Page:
Five Weeks Old

KEY IDEAS:
Keep up with:
new stimuli every day,
different people,
startle/recover noises,
challenges,
lots of handling
 
 
Watch out
for a "fear period"
and tread carefully when you see it. 
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PHOTOS: Yes, the little girl in this photo did indeed choose darling Gingersnap! We like to take the pups outside in our yard starting at 5 weeks, but this time it was super cold so those first adventures were bundled in our arms. Our German Shepherd came to us as a nursing mama her self five years ago, and we're lucky to be able to use her to socialize our pups. She's happy to interact, and when she's done with puppy antics she lets us know.

FIVE WEEKS OLD


Puppies typically have two distinct “fear periods” where they are suddenly scared of things that previously didn’t bother them at all.  One tends to happen around five weeks, and the other around eight weeks. As Jane Lindquist notes in Puppy Culture, "All at once, the thing that’s so wonderful about this age of socialization (that sponge-like, complete absorption of a new lesson) becomes tricky because it now cuts both ways."

 

Upside: If they meet one woman clicking around in high heels and have a positive interaction, they’re forever fine with high heels. Downside: If a woman in high heels accidentally steps on them at this age, they may forever be terrified of women in high heels. This week, observe the pups very closely to look for signs of the fear period. When you see that, tread very carefully and for the moment stop introducing new things.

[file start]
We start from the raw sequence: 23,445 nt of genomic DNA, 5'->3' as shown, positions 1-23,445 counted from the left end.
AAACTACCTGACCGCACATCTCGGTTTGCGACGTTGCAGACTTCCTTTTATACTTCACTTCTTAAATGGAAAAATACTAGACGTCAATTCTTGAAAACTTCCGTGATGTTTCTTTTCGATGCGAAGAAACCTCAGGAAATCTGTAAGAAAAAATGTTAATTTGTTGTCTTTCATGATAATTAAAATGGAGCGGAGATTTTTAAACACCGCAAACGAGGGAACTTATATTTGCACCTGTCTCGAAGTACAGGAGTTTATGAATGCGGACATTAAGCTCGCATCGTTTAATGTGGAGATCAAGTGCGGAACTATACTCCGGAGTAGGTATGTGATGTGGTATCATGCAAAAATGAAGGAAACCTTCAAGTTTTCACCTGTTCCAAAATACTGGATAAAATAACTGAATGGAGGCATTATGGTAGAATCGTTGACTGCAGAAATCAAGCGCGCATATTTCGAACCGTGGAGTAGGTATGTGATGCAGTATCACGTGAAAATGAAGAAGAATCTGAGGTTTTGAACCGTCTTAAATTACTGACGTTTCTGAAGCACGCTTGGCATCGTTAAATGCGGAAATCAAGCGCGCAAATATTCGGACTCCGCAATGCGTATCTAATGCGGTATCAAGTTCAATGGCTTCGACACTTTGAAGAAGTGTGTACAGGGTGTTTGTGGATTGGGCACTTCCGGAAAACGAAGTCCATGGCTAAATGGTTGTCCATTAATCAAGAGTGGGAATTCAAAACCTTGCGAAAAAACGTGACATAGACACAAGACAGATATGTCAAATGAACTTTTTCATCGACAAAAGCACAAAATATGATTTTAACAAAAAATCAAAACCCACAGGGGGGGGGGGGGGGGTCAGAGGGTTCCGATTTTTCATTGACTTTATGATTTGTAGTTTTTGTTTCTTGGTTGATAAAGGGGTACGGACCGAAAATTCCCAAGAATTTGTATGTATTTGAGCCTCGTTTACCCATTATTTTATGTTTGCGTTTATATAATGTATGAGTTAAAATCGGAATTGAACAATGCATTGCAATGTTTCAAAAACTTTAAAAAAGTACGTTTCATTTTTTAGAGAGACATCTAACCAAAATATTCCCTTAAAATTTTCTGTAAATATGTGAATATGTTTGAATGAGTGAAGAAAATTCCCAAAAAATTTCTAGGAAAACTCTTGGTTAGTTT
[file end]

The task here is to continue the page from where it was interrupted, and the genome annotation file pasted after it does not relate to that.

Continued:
Now that the pups are quite mobile and perhaps able to interact with other dogs who may be in your home, structure the puppies’ environment so that they can always opt out of the action. Set up a low table that they can scoot under but the big dogs can’t. NOTE: larger/older animals in the home should always have a way to escape from puppy shenanigans, too. Never trap your older dogs and your puppies with each other! Each should have a way to retreat from a feeling of discomfort, rather than having to resort to violence.

For pups who do not appear to be in a fear period, try these startle/recovery options:

 

  • Put a slightly crinkly soft-plastic baby wipes container on the ground, and see if the pups will touch that. 

 

  • Put a crinkly-sounding tarp on top of a folded pen (i.e. an unstable surface) for pups to explore. Don’t force it, but ideally they’ll chose to check it out.

Other than adjusting for the fear period, keep up what you’ve been doing, described previously:

  • New toys, sounds, textures, visual stimulus every day

  • New people (tall, short, male, female, kids, beards, hats, etc.) 

  • Startle/recovery noises occasionally

  • Formal challenges presented every day

  • Lots of handling and calm interaction
     

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